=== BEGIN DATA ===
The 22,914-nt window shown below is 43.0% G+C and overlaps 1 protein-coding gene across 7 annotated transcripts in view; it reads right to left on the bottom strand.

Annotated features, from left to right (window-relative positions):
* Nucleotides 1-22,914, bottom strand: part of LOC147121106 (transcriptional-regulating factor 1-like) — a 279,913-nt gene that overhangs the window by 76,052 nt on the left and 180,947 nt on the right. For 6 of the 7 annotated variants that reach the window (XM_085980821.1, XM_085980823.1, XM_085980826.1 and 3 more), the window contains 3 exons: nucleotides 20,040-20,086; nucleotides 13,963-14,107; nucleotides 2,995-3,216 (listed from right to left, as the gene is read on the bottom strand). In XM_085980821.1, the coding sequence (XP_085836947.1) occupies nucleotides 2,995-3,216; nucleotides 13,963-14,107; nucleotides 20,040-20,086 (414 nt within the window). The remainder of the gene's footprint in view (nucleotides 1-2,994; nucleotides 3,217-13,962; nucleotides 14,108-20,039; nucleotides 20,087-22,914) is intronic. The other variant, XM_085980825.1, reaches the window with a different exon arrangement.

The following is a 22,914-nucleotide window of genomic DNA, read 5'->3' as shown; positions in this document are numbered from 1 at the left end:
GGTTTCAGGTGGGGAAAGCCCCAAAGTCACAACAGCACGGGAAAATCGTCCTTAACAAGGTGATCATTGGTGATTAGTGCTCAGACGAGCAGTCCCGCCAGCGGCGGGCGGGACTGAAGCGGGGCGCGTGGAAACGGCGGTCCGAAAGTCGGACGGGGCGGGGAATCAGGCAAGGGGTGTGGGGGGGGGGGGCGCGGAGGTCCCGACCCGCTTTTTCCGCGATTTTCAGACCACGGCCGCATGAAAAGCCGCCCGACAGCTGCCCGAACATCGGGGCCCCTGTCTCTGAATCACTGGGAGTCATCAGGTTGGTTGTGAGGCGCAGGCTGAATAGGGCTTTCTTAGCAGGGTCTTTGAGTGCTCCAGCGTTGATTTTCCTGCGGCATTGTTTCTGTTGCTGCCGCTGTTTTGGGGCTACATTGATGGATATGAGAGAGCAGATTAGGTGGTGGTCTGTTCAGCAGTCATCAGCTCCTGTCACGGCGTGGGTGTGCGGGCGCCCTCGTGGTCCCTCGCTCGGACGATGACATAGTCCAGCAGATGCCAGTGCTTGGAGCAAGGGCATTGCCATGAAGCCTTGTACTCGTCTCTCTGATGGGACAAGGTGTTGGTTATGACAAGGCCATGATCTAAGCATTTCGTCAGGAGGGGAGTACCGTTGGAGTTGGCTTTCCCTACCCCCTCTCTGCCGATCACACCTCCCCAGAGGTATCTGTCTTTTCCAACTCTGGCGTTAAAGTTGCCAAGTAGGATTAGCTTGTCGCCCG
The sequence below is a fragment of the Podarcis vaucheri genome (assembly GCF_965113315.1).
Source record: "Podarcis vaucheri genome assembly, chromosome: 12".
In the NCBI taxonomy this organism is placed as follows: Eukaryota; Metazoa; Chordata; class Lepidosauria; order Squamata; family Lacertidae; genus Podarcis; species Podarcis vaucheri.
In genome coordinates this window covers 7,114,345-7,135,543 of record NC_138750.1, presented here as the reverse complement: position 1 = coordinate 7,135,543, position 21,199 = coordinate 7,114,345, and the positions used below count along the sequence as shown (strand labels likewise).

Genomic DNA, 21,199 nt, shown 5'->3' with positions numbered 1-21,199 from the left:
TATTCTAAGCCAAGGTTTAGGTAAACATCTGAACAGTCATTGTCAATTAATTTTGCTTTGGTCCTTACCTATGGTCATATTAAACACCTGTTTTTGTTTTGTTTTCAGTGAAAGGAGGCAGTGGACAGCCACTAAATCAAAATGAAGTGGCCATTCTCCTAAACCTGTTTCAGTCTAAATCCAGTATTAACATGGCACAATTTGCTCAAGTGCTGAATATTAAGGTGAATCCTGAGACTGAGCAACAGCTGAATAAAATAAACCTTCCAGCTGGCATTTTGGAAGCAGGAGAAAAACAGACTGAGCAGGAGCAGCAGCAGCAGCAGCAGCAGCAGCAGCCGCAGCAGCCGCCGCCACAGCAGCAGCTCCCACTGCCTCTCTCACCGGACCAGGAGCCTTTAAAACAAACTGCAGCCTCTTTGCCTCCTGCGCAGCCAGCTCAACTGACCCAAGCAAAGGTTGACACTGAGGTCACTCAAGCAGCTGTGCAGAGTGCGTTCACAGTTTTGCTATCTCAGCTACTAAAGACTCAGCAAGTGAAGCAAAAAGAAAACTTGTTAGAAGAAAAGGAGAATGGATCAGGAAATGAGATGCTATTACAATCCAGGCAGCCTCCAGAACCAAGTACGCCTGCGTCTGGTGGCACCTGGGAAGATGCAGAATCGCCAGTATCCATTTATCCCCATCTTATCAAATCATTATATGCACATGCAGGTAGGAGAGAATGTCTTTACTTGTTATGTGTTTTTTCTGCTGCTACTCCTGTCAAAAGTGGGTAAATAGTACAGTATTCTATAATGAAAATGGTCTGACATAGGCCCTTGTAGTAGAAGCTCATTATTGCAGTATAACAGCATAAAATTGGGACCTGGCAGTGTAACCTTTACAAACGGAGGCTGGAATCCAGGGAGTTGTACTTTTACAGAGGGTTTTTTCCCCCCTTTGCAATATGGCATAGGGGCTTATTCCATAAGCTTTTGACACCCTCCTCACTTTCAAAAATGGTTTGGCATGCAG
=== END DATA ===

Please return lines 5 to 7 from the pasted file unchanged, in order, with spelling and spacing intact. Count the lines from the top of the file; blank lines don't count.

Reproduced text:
GGTTTCAGGTGGGGAAAGCCCCAAAGTCACAACAGCACGGGAAAATCGTCCTTAACAAGGTGATCATTGGTGATTAGTGCTCAGACGAGCAGTCCCGCCAGCGGCGGGCGGGACTGAAGCGGGGCGCGTGGAAACGGCGGTCCGAAAGTCGGACGGGGCGGGGAATCAGGCAAGGGGTGTGGGGGGGGGGGGCGCGGAGGTCCCGACCCGCTTTTTCCGCGATTTTCAGACCACGGCCGCATGAAAAGCCGCCCGACAGCTGCCCGAACATCGGGGCCCCTGTCTCTGAATCACTGGGAGTCATCAGGTTGGTTGTGAGGCGCAGGCTGAATAGGGCTTTCTTAGCAGGGTCTTTGAGTGCTCCAGCGTTGATTTTCCTGCGGCATTGTTTCTGTTGCTGCCGCTGTTTTGGGGCTACATTGATGGATATGAGAGAGCAGATTAGGTGGTGGTCTGTTCAGCAGTCATCAGCTCCTGTCACGGCGTGGGTGTGCGGGCGCCCTCGTGGTCCCTCGCTCGGACGATGACATAGTCCAGCAGATGCCAGTGCTTGGAGCAAGGGCATTGCCATGAAGCCTTGTACTCGTCTCTCTGATGGGACAAGGTGTTGGTTATGACAAGGCCATGATCTAAGCATTTCGTCAGGAGGGGAGTACCGTTGGAGTTGGCTTTCCCTACCCCCTCTCTGCCGATCACACCTCCCCAGAGGTATCTGTCTTTTCCAACTCTGGCGTTAAAGTTGCCAAGTAGGATTAGCTTGTCGCCCG
The sequence below is a fragment of the Podarcis vaucheri genome (assembly GCF_965113315.1).
Source record: "Podarcis vaucheri genome assembly, chromosome: 12".